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Title: Synthesis of ruthenium and rhodium complexes for their use as anti-cancer agents and catalysts
Author: Basri, Aida Maryam Binti Haji
ISNI:       0000 0004 5364 722X
Awarding Body: University of Leeds
Current Institution: University of Leeds
Date of Award: 2014
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This thesis is concerned with the synthesis and characterisation of a series of functionalised bis-picolinamide ruthenium and rhodium dihalide complexes that have the potential to be developed as anti-cancer agents and catalysts. Their structural characterisations and, anti-cancer and catalytic activities were explored and investigated. There are more than thirty novel bis-picolinamide ruthenium dihalide complexes [RuX2L2] and six bis-picolinamide rhodium dihalide complexes [RhX2L2] (where X is chloride or iodide, and L is the functionalised bidentate picolinamide ligand) synthesised and fully characterised. X-ray crystallography showed the picolinamide ligands are bonded in N,N- and N,O- coordination modes to the metal centre. Three different geometries were seen for the dichloride complexes which were cis-cis-cis, cis-trans-cis and trans-trans-trans, whereas only the trans geometry was seen for the diiodide complexes. UV-Vis solution studies of the Ru complexes have shown no visible changes in the spectra over a range of days and temperature. Powder diffraction of Ru dichloride gave inconclusive data, however Ru diiodide complexes showed evidence of trans structural stability. As Ru(III) complexes are not amendable to study by NMR, Rh analogues were prepared to analyse their structural characterisation. The results have shown that there is a possible mixture of three different isomers within the Rh dichloride complexes, whereas the Rh diiodide only showed trans isomer, confirming that the diiodide complexes both for Ru and Rh are stable in structure conformations. There has been much interest in developing new metal-based anti-cancer complexes since the successful discovery of cisplatin. Ru-based complexes have become one of the most promising groups of complexes, having cytotoxic properties but not significantly affecting normal healthy cells. Bis-picolinamide Ru dihalide complexes were tested against a variety of cancer cell lines to determine the cytotoxicity. It was found that the cytotoxicity increases when changing the halide ligands from dichloride to diiodide, and when the substituents on the phenyl ring of the ligands are meta or para chloro or bromo substituents. Complexes 4.8 and 4.13 are the two most promising anti-cancer complexes, which are potent both under normoxic and hypoxic conditions. Following the cytotoxicity studies, selected complexes were examined for hydrolysis and hydrophobicity. The most cytotoxic Ru dichloride complex hydrolyses more and undergoes the fastest hydrolysis, which is in contrast with Ru diiodide complexes, by which the most cytotoxic complex undergoes the least hydrolysis. There are very few correlations observed between the cytotoxicity and log P values of the Ru dichloride complexes, suggesting that the cell uptake mechanism may not relate to their cytotoxic anti-cancer activities. The ongoing research on catalytic transfer hydrogenation reaction is targeted towards metal catalysts that can favour high activity under mild operating conditions. Several bis-picolinamide Ru and Rh dihalide complexes were studied as catalysts in the reduction of benzaldehyde. The complexes that were selected for the studies have several components that can be used to investigate their structural-activity relationships. In general, the diiodide analogues of the catalysts are more active than the dichloride analogues. In combination of the dihalide ligands with the appropriate functionalised picolinamide ligands can improve their catalytic activities. There is a contrasting activity seen between Ru and Rh catalysts, whereby their catalytic activities are affected by different components of the catalysts. Ru catalyst may be largely affected by the different functionalised picolinamide ligands, whereas Rh catalysts have showed difference in activities when changing the X ligands.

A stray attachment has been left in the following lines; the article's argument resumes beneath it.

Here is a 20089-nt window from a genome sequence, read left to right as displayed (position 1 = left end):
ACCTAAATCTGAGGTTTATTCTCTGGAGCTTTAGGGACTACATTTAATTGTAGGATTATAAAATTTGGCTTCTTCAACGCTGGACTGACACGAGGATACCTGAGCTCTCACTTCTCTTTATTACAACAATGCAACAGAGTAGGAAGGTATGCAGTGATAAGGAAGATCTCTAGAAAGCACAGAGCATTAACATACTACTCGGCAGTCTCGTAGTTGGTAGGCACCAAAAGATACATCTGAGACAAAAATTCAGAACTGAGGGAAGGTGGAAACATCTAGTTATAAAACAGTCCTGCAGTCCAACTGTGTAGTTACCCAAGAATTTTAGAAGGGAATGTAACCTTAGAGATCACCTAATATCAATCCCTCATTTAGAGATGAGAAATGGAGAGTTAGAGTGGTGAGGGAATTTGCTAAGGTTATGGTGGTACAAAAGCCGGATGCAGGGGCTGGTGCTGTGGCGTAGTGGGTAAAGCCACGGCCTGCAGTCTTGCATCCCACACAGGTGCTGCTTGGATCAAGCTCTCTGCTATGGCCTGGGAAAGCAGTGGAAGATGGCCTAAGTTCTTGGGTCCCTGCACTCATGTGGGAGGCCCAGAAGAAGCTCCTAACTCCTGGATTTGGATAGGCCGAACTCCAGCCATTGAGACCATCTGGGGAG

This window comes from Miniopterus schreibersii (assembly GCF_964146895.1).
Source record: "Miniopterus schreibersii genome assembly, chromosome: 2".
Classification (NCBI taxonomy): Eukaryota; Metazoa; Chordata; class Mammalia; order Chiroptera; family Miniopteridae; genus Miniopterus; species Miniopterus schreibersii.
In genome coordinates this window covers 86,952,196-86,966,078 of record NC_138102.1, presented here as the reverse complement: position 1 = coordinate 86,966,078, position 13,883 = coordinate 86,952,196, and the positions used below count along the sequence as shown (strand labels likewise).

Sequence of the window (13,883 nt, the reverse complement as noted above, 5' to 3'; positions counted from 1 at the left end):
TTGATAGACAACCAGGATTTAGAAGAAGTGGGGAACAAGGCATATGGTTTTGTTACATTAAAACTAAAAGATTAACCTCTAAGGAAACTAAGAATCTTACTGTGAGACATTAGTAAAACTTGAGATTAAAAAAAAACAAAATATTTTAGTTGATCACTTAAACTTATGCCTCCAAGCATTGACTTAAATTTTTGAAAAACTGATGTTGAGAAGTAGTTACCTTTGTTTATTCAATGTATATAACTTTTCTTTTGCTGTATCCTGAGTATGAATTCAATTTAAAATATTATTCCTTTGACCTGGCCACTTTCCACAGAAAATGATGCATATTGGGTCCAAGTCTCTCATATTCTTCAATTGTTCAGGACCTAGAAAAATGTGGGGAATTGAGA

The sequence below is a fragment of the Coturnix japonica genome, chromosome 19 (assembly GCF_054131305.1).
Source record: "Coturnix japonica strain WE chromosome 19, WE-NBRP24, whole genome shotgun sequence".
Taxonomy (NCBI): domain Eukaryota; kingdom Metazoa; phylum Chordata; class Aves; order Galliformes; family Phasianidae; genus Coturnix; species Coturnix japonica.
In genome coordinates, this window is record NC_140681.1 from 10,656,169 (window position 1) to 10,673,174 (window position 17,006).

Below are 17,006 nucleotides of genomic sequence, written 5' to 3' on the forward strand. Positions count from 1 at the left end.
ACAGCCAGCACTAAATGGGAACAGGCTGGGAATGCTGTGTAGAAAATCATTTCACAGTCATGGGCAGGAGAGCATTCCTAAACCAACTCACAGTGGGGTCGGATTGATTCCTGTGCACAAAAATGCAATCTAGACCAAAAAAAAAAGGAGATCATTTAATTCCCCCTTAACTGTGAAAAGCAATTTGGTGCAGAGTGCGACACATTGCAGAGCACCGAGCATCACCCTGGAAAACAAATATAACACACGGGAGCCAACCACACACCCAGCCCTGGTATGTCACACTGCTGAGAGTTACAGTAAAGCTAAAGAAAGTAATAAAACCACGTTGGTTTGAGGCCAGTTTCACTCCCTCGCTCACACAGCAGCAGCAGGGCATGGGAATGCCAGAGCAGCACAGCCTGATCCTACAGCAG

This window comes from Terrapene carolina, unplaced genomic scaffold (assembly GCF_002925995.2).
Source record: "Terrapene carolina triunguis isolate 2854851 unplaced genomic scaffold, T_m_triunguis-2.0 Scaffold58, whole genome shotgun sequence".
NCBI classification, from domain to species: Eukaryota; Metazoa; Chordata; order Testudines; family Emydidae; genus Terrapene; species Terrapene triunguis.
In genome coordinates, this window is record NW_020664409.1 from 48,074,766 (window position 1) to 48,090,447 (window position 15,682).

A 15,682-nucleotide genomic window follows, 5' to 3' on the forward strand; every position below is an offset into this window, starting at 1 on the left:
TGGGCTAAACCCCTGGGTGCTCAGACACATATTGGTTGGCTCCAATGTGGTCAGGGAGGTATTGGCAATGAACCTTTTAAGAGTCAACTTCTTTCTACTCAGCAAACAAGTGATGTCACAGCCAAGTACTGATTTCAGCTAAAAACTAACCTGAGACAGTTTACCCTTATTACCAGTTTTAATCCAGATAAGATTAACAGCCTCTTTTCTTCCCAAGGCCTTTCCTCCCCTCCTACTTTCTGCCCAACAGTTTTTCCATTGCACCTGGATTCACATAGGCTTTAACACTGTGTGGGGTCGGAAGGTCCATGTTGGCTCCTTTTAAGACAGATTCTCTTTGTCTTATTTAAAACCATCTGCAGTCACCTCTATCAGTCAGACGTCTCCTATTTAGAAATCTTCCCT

Supervisor: McGowan, P. Sponsor: Not available
Qualification Name: Thesis (Ph.D.) Qualification Level: Doctoral
EThOS ID:  DOI: Not available